Wall Street firms warn of staff cuts ahead in New York as only 8% of workers are back in offices full-time



Almost a quarter of financial services firms are planning to reduce the number of New York City-based employees in the near future as the vast majority of staff continue to work remotely.

While office-workers are returning to Manhattan’s famous skyscrapers as the impact of Covid-19 on daily life wanes, the reality is that it is happening at an incredibly slow pace.

A survey by the Partnership for New York City found that only eight per cent of the more than 1m office workers in the city are back at their desks full-time. By the end of January, that number will have crept up to 13 per cent, employers expect.

Half of the largest employers in the city (47 per cent) said they expect some of their workforce to spend a majority of their time – three days a week or more – working remotely going forward.

This means that about one-third of companies (34 per cent) expect to cut back on their office space, and 13 per cent said they would likely cut headcount in the city – 22 per cent of financial services firms expect to, the highest share of any industry.

To date, major employee or departmental moves out of the city have been limited, but jobs are shifting to lower-cost locations, and increased automation of processes and better-deployed technology are allowing for a lower headcount overall.

Texas, Arizona, Florida, Colorado and well-connected, mid-sized cities elsewhere have been the destinations of choice for well-paid white-collar remote workers since the beginning of the pandemic, though this skews slightly more towards the tech sector over finance.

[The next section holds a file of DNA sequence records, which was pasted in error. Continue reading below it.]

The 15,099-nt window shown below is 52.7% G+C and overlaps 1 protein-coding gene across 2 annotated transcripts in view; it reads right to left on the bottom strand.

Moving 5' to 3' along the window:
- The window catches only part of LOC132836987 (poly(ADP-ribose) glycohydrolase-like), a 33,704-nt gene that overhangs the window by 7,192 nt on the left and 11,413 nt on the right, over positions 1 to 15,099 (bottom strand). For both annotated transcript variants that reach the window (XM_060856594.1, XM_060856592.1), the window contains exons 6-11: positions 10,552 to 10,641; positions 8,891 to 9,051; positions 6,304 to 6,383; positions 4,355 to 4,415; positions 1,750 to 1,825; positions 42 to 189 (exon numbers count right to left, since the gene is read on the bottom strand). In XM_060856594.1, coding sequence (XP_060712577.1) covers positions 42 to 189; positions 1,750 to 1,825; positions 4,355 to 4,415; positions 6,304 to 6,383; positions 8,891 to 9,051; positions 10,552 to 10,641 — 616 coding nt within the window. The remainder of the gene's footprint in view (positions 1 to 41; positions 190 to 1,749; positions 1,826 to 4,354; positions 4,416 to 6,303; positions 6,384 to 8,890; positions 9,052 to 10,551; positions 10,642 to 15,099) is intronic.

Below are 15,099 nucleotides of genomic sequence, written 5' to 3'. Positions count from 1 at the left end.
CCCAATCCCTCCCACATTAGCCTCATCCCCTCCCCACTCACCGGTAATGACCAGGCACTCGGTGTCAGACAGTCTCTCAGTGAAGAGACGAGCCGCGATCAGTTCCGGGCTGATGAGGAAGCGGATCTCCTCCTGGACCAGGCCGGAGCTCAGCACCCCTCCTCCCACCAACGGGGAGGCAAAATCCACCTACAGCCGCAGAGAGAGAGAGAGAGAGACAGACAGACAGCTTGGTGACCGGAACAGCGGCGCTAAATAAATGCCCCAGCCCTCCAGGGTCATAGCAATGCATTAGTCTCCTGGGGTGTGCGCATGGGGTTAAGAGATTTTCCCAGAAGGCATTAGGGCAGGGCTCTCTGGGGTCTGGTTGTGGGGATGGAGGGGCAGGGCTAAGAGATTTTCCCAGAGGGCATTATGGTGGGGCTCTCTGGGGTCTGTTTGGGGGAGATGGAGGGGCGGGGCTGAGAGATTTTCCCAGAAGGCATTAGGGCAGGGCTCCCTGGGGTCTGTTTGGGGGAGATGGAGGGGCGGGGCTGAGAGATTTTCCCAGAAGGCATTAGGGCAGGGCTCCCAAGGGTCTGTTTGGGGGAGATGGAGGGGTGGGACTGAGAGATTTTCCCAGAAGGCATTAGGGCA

The survey, conducted between 19 and 29 October, stands in marked contrast to previous partnership reports, which predicted a greater return-to-work trend earlier in the year.

However, as the Delta variant of Covid-19 dragged the pandemic on through the summer, predictions from March that 45 per cent of office workers would be back at their desks full-time by now have not come to pass.

Currently, 28 per cent of Manhattan office workers are at their place of work on an average weekday.

By the end of January, this will likely rise to 49 per cent on an average day, through a rising acceptance of hybrid working patterns – 80 per cent of firms expect a permanent change to their remote work policies post-pandemic.

For example, currently, 12 per cent of workers come into the office three days a week (the most common arrangement), whereas 54 per cent are fully remote.

Companies predict that by the end of January, 33 per cent will be in the office three days a week (still the most common arrangement), and only 21 per cent will be fully remote.

The second most common arrangement is 15 per cent in the office two days a week, and the third is 13 per cent in full-time.

Leading the way in the return to the physical workplace as of October are real estate firms (77 per cent of workers in the office), financial services (27 per cent), and law firms (27 per cent).

They report that they expect daily attendance of 80 per cent, 47 per cent, and 61 percent by the end of January, respectively.

Industries with the lowest projected attendance are accounting (36 per cent), consulting (30 per cent), and tech (24 per cent).



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